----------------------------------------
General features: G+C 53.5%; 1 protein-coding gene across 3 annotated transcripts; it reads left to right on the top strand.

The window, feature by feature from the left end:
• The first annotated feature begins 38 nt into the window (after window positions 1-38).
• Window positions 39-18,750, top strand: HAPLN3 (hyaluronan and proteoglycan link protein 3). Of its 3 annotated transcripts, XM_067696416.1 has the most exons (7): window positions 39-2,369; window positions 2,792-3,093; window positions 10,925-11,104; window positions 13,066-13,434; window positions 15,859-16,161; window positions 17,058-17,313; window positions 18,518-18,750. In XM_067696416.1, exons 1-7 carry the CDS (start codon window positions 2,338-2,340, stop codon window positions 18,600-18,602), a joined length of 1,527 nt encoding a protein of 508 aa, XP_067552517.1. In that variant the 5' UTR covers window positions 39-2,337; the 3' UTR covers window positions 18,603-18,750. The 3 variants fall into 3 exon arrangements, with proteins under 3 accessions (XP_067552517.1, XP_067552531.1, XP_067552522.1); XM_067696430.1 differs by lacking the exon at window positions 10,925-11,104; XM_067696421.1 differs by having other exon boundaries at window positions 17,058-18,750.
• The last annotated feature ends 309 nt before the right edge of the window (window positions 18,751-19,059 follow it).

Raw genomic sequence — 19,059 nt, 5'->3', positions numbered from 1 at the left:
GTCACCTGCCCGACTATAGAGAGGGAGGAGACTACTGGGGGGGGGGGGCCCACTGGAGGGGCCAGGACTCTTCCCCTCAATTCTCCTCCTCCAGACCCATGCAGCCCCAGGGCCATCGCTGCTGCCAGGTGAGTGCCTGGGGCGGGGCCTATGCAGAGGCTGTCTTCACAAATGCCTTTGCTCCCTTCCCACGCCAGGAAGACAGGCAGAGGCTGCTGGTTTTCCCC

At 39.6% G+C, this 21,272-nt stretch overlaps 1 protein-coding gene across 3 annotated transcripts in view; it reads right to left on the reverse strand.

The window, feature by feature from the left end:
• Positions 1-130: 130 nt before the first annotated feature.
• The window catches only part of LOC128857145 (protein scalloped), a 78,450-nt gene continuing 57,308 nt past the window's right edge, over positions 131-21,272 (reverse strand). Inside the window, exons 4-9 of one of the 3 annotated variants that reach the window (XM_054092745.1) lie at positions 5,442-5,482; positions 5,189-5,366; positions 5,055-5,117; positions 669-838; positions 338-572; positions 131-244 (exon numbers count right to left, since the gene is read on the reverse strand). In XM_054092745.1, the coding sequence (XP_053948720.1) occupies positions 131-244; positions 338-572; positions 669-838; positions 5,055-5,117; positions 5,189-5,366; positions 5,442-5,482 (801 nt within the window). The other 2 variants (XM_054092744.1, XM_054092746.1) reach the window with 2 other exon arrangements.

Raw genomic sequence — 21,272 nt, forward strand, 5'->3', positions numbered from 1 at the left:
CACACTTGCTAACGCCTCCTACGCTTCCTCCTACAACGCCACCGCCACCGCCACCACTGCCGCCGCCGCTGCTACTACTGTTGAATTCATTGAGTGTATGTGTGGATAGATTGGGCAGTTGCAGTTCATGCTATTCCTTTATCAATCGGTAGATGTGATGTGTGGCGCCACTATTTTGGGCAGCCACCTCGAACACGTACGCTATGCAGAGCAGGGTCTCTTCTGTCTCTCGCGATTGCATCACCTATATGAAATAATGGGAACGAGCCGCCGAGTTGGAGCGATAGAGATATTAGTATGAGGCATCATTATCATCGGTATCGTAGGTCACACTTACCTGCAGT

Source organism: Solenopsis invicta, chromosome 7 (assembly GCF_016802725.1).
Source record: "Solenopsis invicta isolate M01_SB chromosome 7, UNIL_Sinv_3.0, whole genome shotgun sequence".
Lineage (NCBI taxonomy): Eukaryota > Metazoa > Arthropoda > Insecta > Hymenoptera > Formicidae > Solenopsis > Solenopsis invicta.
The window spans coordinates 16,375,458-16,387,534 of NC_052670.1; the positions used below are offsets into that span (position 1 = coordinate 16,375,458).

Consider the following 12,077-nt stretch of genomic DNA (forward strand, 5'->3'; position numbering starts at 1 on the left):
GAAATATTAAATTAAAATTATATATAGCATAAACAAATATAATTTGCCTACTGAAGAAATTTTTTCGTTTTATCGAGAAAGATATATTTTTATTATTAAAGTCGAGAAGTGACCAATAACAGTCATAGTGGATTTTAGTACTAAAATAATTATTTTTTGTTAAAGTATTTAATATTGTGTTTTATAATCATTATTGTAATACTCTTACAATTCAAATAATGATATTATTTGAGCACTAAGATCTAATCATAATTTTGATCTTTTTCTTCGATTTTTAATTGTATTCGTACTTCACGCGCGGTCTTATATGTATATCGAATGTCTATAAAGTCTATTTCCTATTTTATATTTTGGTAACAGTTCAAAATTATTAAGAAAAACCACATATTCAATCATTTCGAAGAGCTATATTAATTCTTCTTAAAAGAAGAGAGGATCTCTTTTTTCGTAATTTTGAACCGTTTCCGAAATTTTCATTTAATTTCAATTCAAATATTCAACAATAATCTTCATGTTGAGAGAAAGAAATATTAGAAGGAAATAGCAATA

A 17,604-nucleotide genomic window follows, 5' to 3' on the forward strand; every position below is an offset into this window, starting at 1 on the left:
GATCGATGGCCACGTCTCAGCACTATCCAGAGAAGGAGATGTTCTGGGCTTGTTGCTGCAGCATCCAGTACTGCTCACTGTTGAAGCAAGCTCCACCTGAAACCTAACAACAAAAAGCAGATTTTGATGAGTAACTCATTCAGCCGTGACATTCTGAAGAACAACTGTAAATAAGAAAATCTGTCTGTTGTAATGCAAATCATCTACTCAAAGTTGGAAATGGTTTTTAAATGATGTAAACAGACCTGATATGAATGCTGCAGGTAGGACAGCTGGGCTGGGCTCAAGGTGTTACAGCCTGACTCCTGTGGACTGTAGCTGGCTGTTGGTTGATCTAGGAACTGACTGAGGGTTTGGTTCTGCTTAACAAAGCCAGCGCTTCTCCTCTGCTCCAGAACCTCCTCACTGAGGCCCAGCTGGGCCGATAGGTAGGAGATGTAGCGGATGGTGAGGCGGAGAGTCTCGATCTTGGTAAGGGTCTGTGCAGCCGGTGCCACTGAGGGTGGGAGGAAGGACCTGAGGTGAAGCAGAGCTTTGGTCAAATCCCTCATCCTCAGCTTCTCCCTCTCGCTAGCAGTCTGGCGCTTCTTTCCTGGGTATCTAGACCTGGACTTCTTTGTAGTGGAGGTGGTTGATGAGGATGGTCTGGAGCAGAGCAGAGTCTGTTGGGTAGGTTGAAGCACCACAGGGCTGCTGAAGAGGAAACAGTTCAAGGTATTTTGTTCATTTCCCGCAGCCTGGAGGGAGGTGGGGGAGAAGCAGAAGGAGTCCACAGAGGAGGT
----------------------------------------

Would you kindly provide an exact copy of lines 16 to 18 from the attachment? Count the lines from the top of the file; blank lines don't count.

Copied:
Lineage (NCBI taxonomy): Eukaryota > Metazoa > Arthropoda > Insecta > Hymenoptera > Formicidae > Solenopsis > Solenopsis invicta.
The window spans coordinates 16,375,458-16,387,534 of NC_052670.1; the positions used below are offsets into that span (position 1 = coordinate 16,375,458).

Consider the following 12,077-nt stretch of genomic DNA (forward strand, 5'->3'; position numbering starts at 1 on the left):